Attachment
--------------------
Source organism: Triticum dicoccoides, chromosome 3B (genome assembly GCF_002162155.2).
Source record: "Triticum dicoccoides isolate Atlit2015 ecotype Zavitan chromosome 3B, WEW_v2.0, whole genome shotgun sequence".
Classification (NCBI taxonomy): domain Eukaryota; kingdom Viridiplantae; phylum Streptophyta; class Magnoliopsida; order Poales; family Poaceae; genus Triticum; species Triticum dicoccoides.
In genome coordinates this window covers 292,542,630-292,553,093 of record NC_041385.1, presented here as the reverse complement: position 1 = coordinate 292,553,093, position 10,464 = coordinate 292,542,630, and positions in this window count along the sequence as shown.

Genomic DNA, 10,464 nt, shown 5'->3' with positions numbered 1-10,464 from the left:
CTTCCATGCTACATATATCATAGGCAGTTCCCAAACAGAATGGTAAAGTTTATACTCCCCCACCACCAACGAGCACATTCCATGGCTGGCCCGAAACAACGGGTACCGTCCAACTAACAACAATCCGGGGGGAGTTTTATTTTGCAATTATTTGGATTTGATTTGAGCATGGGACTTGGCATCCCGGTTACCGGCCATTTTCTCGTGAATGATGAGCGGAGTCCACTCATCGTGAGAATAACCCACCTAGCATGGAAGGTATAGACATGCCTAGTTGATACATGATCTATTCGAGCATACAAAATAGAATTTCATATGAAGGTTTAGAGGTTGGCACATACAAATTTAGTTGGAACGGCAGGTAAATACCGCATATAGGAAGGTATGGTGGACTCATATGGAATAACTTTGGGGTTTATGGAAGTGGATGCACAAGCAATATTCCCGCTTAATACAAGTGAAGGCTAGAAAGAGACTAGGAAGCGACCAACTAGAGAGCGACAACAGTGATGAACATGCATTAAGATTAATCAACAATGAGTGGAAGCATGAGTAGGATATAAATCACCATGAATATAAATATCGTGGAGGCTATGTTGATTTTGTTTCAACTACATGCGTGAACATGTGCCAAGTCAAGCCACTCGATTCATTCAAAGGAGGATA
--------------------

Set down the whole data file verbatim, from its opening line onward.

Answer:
Source organism: Triticum dicoccoides, chromosome 3B (genome assembly GCF_002162155.2).
Source record: "Triticum dicoccoides isolate Atlit2015 ecotype Zavitan chromosome 3B, WEW_v2.0, whole genome shotgun sequence".
Classification (NCBI taxonomy): domain Eukaryota; kingdom Viridiplantae; phylum Streptophyta; class Magnoliopsida; order Poales; family Poaceae; genus Triticum; species Triticum dicoccoides.
In genome coordinates this window covers 292,542,630-292,553,093 of record NC_041385.1, presented here as the reverse complement: position 1 = coordinate 292,553,093, position 10,464 = coordinate 292,542,630, and positions in this window count along the sequence as shown.

Genomic DNA, 10,464 nt, shown 5'->3' with positions numbered 1-10,464 from the left:
CTTCCATGCTACATATATCATAGGCAGTTCCCAAACAGAATGGTAAAGTTTATACTCCCCCACCACCAACGAGCACATTCCATGGCTGGCCCGAAACAACGGGTACCGTCCAACTAACAACAATCCGGGGGGAGTTTTATTTTGCAATTATTTGGATTTGATTTGAGCATGGGACTTGGCATCCCGGTTACCGGCCATTTTCTCGTGAATGATGAGCGGAGTCCACTCATCGTGAGAATAACCCACCTAGCATGGAAGGTATAGACATGCCTAGTTGATACATGATCTATTCGAGCATACAAAATAGAATTTCATATGAAGGTTTAGAGGTTGGCACATACAAATTTAGTTGGAACGGCAGGTAAATACCGCATATAGGAAGGTATGGTGGACTCATATGGAATAACTTTGGGGTTTATGGAAGTGGATGCACAAGCAATATTCCCGCTTAATACAAGTGAAGGCTAGAAAGAGACTAGGAAGCGACCAACTAGAGAGCGACAACAGTGATGAACATGCATTAAGATTAATCAACAATGAGTGGAAGCATGAGTAGGATATAAATCACCATGAATATAAATATCGTGGAGGCTATGTTGATTTTGTTTCAACTACATGCGTGAACATGTGCCAAGTCAAGCCACTCGATTCATTCAAAGGAGGATA